Really hate it when a company's stock market valuation is used as a metric for how big a big company is. The stock market valuation is meaningless, even to investors. Masimo had about $2b in revenue in 2022, 1.3b of which are medical devices and components. 0.7b is "non-healthcare". I presume their patent licensing is a significant chunk of that. They will have about 0.15b in profit. So, those patent litigation wins as reported by the DOJ represent a good fraction of Masimo's revenue.

    Strategically, Kiani wants to enter the consumer health/fitness device markets going into the future, with such things as wrist watches, and with a purchase of a headphone company, audio devices. 

    There are obviously a lot of companies with smart watches with health related products and health related features in headphones will be coming, Not a coincidence that a litigious company like Masimo is suing Apple. There will be a period of patent litigation as tech gadgets get more and more health related features. Medical device companies with patent portfolios will be on the lookout to sue consumer device companies. It will take a while to shake out.
    watto_cobraradarthekat
  • Reply 10 of 44
    The problem with behemoths like Apple is they know few can afford to defend their rights in court so they exploit that to their advantage constantly.  Apple is a bully, just face it.  Pretty much always has been, even (or especially) under Jobs.  Microsoft and Google are still worse though.
    williamlondon
  • Reply 11 of 44
    Currently, it is unclear that Masimo will prevail in the long run. Apple will completely end this if: 

    1. They succeed in having the last two Masimo patents invalidated for obviousness.
    2. They can engineer around the patents through software or hardware. Apple obviously prefers the former as hardware changes leaves Apple unable to sell older watches. Apple would have to pay damages in this case but in no way will they pay the $3B dollars that Masimo wants.
    3. The ITC import ban will also likely go away as Masimo does not have a significant domestic industry to be protected. That is part of Apple’s appeal there.

    Overall, Masimo may get money for past infringement but they also may get nothing. A complete victory seems very unlikely.
    ronnchasmwatto_cobraflydogradarthekat
  • Reply 12 of 44
    chasmchasm Posts: 3,427member
    Given that the first jury was prepared to give Apple the win, I suspect Masimo will ultimately lose this case. Apple will take the heat off through a software patch or a sensor change in the next Apple Watch series, or the remaining Masimo patents will be invalidated.

    When this case is finally resolved, I suspect Apple will be found not to have violated any specific Masimo patents, since the basic premise of light-sensor pulse oximeters has been around for decades.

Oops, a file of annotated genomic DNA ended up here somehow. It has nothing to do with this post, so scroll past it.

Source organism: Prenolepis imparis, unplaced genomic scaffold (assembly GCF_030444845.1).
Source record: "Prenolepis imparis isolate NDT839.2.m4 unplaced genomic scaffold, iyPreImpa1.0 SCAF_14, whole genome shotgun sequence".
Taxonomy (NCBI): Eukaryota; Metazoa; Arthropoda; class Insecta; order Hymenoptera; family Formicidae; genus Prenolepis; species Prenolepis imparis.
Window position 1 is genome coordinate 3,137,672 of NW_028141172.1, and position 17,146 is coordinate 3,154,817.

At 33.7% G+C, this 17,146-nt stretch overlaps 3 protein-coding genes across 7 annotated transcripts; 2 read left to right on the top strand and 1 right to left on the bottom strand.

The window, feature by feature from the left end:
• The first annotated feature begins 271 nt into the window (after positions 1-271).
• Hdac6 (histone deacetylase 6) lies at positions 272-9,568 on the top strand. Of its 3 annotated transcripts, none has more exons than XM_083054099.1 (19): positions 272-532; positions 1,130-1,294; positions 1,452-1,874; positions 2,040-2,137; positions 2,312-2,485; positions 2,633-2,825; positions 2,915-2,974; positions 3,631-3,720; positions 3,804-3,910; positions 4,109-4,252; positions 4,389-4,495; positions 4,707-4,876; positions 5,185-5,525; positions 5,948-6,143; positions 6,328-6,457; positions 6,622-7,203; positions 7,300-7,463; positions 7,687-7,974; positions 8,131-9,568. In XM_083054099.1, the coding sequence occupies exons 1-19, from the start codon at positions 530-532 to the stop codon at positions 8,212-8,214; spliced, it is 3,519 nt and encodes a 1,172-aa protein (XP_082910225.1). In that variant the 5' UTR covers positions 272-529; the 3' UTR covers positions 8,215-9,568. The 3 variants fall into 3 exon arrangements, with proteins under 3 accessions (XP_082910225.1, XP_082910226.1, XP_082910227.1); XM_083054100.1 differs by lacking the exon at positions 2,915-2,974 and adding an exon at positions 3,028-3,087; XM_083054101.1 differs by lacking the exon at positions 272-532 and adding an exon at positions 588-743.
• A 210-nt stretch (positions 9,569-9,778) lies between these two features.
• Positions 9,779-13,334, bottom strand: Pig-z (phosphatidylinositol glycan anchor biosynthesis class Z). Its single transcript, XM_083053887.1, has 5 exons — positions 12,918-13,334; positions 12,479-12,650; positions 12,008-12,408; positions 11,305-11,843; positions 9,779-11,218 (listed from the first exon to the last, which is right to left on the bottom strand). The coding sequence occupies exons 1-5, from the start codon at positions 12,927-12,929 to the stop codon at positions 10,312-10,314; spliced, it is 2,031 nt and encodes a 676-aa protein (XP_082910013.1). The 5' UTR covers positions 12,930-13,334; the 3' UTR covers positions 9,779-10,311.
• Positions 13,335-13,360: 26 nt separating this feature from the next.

Does that make Masimo a patent troll? No, but I do think they are letting visions of profits override their reasoning. It’s funny how Masimo hasn’t bothered suing any other smartwatch makers, though they are likely to also have pulse oximeters …
    watto_cobratenthousandthingsradarthekat
  • Reply 13 of 44
    anonymouseanonymouse Posts: 6,924member
    inkling said:

    Also, there's nothing remarkable about Masimo's product even though it sells for about six times the market price. Accuracy certainly isn't a factor. It's displays two digits on a tiny display just like all the other products, that's a 1% accuracy, which is fine for that purpose. 


    That's actually the precision of the device, the accuracy would be how far ± the reading is off the actual level.
    elijahgroundaboutnow
  • Reply 14 of 44
    AppleZuluAppleZulu Posts: 2,098member
    Kiani says he’s spending huge sums ostensibly to fight the good fight against Apple on behalf of small companies everywhere. But as noted in this article, we see Kiani has a lucrative litigious track record, where his legal bills have a great ROI. 

    Could it be instead that Apple is fighting the good fight against a patent troll, on behalf of technology companies, big and small, everywhere?

    It’s noteworthy that most of a jury has already sided with Apple rather than Masimo in this case. 

    Leading up to the momentary import ban, Masimo said they were waiting by the phone for Apple to call and offer to settle, but the phone didn’t ring. Apple has piles of cash and could easily make this go away, but they don’t appear willing to do that. They’ve settled other cases where they weren’t actually wrong, because the fight wasn’t worth it, so they must think this fight is worth it. Unlike most small tech companies, Apple does have deep pockets, which can be used to outspend patent trolls on lawyer bills.